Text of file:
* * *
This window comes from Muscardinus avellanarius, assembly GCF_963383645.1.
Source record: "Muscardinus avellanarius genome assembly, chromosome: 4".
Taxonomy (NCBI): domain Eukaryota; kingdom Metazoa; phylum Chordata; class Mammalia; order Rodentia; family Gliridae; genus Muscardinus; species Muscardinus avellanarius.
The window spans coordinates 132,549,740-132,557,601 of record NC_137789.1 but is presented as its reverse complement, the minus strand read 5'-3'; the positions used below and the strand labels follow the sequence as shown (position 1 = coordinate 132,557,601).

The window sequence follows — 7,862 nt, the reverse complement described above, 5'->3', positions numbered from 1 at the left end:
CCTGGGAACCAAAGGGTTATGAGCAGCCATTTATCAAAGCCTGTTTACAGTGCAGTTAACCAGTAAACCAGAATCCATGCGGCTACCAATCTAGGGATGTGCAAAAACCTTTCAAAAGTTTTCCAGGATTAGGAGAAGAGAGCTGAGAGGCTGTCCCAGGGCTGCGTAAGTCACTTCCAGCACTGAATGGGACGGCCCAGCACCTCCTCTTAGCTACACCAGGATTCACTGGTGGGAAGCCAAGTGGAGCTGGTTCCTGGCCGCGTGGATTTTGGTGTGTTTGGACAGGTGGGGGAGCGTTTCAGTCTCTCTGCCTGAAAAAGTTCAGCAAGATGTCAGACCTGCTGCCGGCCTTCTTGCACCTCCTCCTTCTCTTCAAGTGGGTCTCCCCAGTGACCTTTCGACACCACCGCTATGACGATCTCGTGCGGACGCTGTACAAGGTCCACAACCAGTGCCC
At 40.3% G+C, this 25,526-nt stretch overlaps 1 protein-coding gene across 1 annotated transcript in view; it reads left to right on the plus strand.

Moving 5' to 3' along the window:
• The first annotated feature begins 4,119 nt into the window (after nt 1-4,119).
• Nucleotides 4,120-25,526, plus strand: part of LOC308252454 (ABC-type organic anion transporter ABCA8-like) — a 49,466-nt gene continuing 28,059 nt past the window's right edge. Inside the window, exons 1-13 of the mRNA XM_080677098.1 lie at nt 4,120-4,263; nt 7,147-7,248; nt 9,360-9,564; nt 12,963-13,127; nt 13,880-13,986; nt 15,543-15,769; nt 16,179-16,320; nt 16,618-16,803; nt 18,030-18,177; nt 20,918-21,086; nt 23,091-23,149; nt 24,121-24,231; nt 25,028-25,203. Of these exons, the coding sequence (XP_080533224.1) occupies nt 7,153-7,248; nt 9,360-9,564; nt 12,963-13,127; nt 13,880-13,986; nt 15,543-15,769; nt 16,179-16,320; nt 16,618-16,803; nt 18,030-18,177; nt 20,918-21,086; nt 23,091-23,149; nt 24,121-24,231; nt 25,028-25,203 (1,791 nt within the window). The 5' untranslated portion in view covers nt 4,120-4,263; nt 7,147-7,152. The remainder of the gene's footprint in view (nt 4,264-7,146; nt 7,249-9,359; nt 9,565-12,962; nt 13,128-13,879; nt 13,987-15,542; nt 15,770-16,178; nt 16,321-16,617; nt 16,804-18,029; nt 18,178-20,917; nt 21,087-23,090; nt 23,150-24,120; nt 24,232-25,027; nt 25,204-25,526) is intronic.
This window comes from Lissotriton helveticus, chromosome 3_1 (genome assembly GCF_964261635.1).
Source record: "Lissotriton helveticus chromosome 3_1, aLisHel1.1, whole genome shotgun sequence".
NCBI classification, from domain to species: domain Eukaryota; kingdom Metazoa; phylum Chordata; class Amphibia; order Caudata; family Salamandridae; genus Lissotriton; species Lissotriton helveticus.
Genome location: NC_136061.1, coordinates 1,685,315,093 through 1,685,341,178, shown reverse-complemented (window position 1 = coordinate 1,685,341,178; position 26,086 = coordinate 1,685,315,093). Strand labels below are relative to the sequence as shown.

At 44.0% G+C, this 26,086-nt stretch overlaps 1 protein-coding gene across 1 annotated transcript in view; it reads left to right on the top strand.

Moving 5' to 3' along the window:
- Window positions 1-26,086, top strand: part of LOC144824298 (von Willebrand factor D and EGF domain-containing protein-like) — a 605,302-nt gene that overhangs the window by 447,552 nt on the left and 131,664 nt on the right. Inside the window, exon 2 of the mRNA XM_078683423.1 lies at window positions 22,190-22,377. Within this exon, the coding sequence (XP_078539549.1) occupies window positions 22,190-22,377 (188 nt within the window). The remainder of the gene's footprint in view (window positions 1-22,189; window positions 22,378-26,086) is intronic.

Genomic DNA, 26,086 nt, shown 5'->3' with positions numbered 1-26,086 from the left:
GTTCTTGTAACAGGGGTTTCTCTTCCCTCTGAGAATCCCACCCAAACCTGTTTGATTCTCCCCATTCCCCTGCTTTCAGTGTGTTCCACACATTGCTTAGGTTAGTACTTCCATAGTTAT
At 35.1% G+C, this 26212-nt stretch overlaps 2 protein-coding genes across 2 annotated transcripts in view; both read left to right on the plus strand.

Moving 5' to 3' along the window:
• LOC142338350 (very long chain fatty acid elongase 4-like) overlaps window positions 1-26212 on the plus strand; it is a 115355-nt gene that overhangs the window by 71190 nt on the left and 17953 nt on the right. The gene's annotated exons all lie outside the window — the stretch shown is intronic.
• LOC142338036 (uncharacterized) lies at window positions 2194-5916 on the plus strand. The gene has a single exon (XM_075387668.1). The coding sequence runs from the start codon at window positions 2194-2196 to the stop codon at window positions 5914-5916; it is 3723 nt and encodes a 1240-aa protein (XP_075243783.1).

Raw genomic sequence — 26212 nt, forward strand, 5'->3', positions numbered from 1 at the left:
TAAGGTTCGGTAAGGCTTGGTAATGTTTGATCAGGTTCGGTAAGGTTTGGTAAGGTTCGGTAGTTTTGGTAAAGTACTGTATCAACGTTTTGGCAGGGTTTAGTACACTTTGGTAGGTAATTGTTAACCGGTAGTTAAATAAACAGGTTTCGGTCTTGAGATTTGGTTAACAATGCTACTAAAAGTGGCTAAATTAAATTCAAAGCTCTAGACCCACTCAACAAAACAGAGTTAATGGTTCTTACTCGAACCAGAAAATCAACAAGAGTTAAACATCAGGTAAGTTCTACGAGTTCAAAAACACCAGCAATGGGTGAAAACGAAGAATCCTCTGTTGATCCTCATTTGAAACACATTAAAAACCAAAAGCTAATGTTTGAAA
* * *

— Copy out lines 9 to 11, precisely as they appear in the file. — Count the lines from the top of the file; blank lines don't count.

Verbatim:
• The first annotated feature begins 4,119 nt into the window (after nt 1-4,119).
• Nucleotides 4,120-25,526, plus strand: part of LOC308252454 (ABC-type organic anion transporter ABCA8-like) — a 49,466-nt gene continuing 28,059 nt past the window's right edge. Inside the window, exons 1-13 of the mRNA XM_080677098.1 lie at nt 4,120-4,263; nt 7,147-7,248; nt 9,360-9,564; nt 12,963-13,127; nt 13,880-13,986; nt 15,543-15,769; nt 16,179-16,320; nt 16,618-16,803; nt 18,030-18,177; nt 20,918-21,086; nt 23,091-23,149; nt 24,121-24,231; nt 25,028-25,203. Of these exons, the coding sequence (XP_080533224.1) occupies nt 7,153-7,248; nt 9,360-9,564; nt 12,963-13,127; nt 13,880-13,986; nt 15,543-15,769; nt 16,179-16,320; nt 16,618-16,803; nt 18,030-18,177; nt 20,918-21,086; nt 23,091-23,149; nt 24,121-24,231; nt 25,028-25,203 (1,791 nt within the window). The 5' untranslated portion in view covers nt 4,120-4,263; nt 7,147-7,152. The remainder of the gene's footprint in view (nt 4,264-7,146; nt 7,249-9,359; nt 9,565-12,962; nt 13,128-13,879; nt 13,987-15,542; nt 15,770-16,178; nt 16,321-16,617; nt 16,804-18,029; nt 18,178-20,917; nt 21,087-23,090; nt 23,150-24,120; nt 24,232-25,027; nt 25,204-25,526) is intronic.
This window comes from Lissotriton helveticus, chromosome 3_1 (genome assembly GCF_964261635.1).